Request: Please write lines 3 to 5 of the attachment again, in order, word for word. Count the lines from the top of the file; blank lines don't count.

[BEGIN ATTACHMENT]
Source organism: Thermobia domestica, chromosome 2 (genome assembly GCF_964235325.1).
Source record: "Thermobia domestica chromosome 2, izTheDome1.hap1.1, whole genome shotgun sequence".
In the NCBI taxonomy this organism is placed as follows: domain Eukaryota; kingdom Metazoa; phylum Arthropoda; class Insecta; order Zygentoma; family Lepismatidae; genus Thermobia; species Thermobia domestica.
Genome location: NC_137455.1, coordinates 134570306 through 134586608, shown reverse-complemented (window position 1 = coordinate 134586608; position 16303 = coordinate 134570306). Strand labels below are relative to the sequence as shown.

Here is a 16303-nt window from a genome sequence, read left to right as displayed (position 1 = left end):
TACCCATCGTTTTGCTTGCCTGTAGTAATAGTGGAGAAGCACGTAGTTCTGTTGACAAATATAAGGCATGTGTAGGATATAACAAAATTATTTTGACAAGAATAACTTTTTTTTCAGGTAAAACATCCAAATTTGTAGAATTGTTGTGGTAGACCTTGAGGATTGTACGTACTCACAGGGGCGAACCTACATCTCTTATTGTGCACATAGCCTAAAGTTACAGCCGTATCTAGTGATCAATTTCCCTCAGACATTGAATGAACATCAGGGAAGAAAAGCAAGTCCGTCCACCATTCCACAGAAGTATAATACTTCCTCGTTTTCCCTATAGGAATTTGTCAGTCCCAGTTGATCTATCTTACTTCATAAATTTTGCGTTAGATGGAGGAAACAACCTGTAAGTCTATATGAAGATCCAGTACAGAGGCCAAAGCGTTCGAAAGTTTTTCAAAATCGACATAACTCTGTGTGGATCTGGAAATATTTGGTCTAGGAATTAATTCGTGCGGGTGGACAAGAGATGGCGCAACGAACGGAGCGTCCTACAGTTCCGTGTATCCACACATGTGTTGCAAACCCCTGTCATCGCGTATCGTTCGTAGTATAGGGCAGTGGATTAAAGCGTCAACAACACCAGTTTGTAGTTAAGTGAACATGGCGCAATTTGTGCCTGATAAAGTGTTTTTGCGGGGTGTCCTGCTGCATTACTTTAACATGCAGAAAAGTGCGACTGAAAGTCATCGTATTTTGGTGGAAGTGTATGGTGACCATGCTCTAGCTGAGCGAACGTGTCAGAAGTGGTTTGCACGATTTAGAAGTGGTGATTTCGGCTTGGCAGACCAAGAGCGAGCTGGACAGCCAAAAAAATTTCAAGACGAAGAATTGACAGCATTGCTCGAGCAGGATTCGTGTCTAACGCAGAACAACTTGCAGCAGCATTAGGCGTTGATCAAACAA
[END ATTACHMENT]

In the NCBI taxonomy this organism is placed as follows: domain Eukaryota; kingdom Metazoa; phylum Arthropoda; class Insecta; order Zygentoma; family Lepismatidae; genus Thermobia; species Thermobia domestica.
Genome location: NC_137455.1, coordinates 134570306 through 134586608, shown reverse-complemented (window position 1 = coordinate 134586608; position 16303 = coordinate 134570306). Strand labels below are relative to the sequence as shown.

Here is a 16303-nt window from a genome sequence, read left to right as displayed (position 1 = left end):